Making sense of CUDA
CUDA is similar to OpenCL, a standard for heterogeneous parallel computing and GPGPU (see more about that at ClojureCL homepage. While OpenCL is an open standard that is supported on a multitude of hardware platforms, CUDA runs only on Nvidia GPUs. Why is CUDA useful, then? Because, unlike OpenCL, CUDA gets lots of resource investment from Nvidia, which spends lots of money developing a bunch of useful libraries, most notably cuBLAS (matrices and linear algebra), cuFFT (fast furier transforms) and cuDNN (neural networks and deep learning). Additionally, major cloud providers offer Nvidia GPUs in the cloud, while AMD GPUs are much harder to find there. The C++ tooling for CUDA is also much more featureful than OpenCL, but that is not an issue here, since in Clojure both are equally easy to develop (although I like the OpenCL way more).
CUDA brings a lot of power, but do not expect it to be an easy ride if you’ve never programmed anything on the GPU or embedded devices. With ClojureCUDA, it is not as difficult as in C++, but you still have to grasp the concepts of parallel programming that are different than your usual x86 CPU Java, C, Clojure, C#, Python or Ruby code. **The good news is that you can use any CUDA book to learn ClojureCUDA.
Once you get past the beginner’s steep learning curve, it makes sense, and opens a whole new world of high-performance computing - you practically have a supercomputer on your desktop.
Especially at the beginning, you might like to also try ClojureCL, since it is a more mature project with more examples, and even most of the book OpenCL in Action worked out in ClojureCL. That knowledge (and examples) are relatively easily transferrable to ClojureCUDA.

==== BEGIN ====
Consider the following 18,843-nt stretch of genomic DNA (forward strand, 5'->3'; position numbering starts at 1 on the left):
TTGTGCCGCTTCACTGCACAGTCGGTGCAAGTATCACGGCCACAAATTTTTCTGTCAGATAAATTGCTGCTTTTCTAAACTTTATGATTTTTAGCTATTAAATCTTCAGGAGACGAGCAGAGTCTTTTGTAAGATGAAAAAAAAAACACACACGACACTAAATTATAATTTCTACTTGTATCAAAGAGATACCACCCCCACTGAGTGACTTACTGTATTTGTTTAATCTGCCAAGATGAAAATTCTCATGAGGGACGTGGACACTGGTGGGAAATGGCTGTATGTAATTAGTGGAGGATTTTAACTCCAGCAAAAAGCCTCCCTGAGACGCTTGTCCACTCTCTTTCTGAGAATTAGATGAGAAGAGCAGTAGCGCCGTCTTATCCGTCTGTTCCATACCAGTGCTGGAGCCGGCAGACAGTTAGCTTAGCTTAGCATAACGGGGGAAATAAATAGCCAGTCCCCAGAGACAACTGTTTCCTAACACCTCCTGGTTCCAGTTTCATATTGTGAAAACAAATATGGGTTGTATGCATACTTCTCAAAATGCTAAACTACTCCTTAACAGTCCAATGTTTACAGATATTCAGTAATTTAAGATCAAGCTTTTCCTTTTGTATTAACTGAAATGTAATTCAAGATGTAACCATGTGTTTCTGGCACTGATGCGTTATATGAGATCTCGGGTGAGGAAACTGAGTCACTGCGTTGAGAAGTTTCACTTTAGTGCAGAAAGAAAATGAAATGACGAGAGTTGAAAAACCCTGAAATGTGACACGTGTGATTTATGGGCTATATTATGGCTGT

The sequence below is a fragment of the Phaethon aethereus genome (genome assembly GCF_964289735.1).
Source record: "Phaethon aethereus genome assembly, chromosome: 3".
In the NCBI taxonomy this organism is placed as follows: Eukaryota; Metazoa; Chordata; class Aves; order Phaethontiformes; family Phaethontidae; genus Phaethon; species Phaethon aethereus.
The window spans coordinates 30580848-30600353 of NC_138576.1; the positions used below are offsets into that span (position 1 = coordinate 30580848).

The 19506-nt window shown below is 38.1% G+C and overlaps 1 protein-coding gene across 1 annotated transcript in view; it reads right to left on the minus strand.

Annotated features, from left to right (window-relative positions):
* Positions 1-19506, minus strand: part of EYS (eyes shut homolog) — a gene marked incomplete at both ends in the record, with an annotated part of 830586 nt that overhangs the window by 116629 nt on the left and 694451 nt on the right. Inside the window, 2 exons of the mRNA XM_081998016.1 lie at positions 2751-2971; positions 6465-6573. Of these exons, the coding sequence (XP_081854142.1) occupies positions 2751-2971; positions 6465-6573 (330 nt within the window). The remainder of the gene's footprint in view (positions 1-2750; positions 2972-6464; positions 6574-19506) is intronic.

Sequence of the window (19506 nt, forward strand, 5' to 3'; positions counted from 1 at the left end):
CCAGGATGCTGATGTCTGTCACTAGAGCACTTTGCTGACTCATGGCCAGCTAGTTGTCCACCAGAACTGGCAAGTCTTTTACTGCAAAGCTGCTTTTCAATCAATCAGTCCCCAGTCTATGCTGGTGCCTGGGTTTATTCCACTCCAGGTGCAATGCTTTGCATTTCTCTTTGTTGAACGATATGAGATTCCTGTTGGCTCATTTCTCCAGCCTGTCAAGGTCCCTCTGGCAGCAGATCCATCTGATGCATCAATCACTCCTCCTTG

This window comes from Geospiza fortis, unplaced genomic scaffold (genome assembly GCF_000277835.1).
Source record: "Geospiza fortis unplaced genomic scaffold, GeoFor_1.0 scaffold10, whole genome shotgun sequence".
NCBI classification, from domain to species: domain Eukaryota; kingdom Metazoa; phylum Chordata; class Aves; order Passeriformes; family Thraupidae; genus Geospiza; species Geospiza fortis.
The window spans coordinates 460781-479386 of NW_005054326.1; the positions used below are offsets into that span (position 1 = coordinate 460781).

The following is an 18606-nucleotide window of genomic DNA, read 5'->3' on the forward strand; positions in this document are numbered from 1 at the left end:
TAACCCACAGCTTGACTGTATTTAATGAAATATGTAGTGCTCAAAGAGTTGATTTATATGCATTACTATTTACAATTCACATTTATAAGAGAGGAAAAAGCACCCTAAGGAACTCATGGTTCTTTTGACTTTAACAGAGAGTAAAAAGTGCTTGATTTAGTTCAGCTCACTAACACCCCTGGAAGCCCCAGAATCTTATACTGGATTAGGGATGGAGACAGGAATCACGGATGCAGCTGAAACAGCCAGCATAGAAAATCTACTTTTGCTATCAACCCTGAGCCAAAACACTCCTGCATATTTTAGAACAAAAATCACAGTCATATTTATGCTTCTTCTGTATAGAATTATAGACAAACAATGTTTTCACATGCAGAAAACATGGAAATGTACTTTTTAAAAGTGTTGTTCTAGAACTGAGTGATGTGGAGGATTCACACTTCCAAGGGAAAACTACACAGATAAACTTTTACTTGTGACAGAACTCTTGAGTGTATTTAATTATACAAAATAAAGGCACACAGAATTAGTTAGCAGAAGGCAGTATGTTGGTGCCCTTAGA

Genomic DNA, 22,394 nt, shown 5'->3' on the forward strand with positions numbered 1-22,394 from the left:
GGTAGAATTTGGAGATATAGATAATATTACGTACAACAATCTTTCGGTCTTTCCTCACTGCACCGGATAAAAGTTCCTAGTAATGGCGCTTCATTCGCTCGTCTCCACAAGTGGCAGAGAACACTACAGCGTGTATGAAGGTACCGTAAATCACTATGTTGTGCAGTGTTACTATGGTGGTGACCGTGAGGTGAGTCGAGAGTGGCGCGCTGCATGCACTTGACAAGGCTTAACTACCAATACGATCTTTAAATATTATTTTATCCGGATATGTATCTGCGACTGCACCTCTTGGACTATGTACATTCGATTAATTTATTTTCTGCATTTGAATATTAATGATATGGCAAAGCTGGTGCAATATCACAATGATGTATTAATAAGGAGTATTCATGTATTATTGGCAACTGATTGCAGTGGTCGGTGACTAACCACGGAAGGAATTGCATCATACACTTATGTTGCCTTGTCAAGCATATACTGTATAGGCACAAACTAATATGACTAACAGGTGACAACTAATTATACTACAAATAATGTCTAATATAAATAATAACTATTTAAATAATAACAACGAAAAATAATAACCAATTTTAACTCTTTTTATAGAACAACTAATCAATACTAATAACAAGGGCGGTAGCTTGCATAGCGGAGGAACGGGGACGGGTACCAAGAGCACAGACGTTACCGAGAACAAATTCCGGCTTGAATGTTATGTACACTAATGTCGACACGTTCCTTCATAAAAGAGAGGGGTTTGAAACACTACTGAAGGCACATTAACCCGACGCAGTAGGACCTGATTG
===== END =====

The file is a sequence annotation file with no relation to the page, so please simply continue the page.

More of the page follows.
Where to find CUDA books, tutorials, and documentation
Learning CUDA programming requires learning the details of CUDA C++ kernel language and CUDA driver API, but even more important is learning the main concept of high performance computing, generally applicable in OpenCL, CUDA, Open MPI or other technologies.
- In my opinion, OpenCL in Action is by far the best, especially if you’re a beginner. You could try it first despite it not being CUDA-based, or you might try some of CUDA books aimed at beginners. If you’ve never programmed GPUs or other massively parallel processors, do not skip this first step!
- When you get past the beginning, you’ll probably need a specific optimization guide for the specific Nvidia GPU architecture you use. Nvidia offers up-to-date guides, and I’ve found that CUDA Handbook: A Comprehensive Guide to GPU Programming is a great advanced resource.
- CUDA Driver API Specification is what you need when you need to look up some specific of a certain ClojureCUDA function. Of course, after you’ve tried ClojureCUDA API documentation ;)
- Algorithms for parallel computations are generally different than classic algorithms from the textbook, and are usually platform-agnostic. You’ll usually find a solution to your computation problem in a scientific paper or a general HPC book regardless of whether it is written for OpenCL, CUDA, or is thechnology neutral.
- ClojureCUDA comes with detailed documentation. Be sure to check it, it also includes examples and foreign links.
- ClojureCUDA comes with a bunch of Midje tests. When you’re not sure how to use some feature, consult the tests.
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